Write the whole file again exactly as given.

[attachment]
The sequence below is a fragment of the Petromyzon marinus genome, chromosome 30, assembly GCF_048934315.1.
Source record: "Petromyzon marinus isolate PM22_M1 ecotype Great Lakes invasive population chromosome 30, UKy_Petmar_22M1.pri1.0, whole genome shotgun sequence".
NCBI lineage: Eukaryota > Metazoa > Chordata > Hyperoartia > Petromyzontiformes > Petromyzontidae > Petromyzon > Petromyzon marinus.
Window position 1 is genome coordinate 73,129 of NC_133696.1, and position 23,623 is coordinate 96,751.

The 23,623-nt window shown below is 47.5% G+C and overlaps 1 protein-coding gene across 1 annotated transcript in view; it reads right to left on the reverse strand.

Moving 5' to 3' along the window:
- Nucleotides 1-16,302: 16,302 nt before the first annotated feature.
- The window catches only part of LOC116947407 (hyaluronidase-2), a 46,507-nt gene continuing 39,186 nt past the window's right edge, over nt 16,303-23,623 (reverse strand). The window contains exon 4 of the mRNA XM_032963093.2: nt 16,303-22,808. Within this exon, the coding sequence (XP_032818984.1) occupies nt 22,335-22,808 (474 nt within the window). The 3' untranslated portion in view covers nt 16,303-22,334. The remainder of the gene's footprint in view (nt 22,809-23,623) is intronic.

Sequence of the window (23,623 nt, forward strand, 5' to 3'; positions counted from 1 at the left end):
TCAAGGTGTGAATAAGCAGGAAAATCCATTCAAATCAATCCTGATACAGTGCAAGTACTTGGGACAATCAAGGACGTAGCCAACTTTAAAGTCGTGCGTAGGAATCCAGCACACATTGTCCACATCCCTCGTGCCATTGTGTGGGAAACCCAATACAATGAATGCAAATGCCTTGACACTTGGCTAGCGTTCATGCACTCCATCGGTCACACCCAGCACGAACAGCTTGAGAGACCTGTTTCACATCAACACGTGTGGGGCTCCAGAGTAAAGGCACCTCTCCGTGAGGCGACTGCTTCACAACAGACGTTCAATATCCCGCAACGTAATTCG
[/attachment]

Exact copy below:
The sequence below is a fragment of the Petromyzon marinus genome, chromosome 30, assembly GCF_048934315.1.
Source record: "Petromyzon marinus isolate PM22_M1 ecotype Great Lakes invasive population chromosome 30, UKy_Petmar_22M1.pri1.0, whole genome shotgun sequence".
NCBI lineage: Eukaryota > Metazoa > Chordata > Hyperoartia > Petromyzontiformes > Petromyzontidae > Petromyzon > Petromyzon marinus.
Window position 1 is genome coordinate 73,129 of NC_133696.1, and position 23,623 is coordinate 96,751.

The 23,623-nt window shown below is 47.5% G+C and overlaps 1 protein-coding gene across 1 annotated transcript in view; it reads right to left on the reverse strand.

Moving 5' to 3' along the window:
- Nucleotides 1-16,302: 16,302 nt before the first annotated feature.
- The window catches only part of LOC116947407 (hyaluronidase-2), a 46,507-nt gene continuing 39,186 nt past the window's right edge, over nt 16,303-23,623 (reverse strand). The window contains exon 4 of the mRNA XM_032963093.2: nt 16,303-22,808. Within this exon, the coding sequence (XP_032818984.1) occupies nt 22,335-22,808 (474 nt within the window). The 3' untranslated portion in view covers nt 16,303-22,334. The remainder of the gene's footprint in view (nt 22,809-23,623) is intronic.

Sequence of the window (23,623 nt, forward strand, 5' to 3'; positions counted from 1 at the left end):
TCAAGGTGTGAATAAGCAGGAAAATCCATTCAAATCAATCCTGATACAGTGCAAGTACTTGGGACAATCAAGGACGTAGCCAACTTTAAAGTCGTGCGTAGGAATCCAGCACACATTGTCCACATCCCTCGTGCCATTGTGTGGGAAACCCAATACAATGAATGCAAATGCCTTGACACTTGGCTAGCGTTCATGCACTCCATCGGTCACACCCAGCACGAACAGCTTGAGAGACCTGTTTCACATCAACACGTGTGGGGCTCCAGAGTAAAGGCACCTCTCCGTGAGGCGACTGCTTCACAACAGACGTTCAATATCCCGCAACGTAATTCG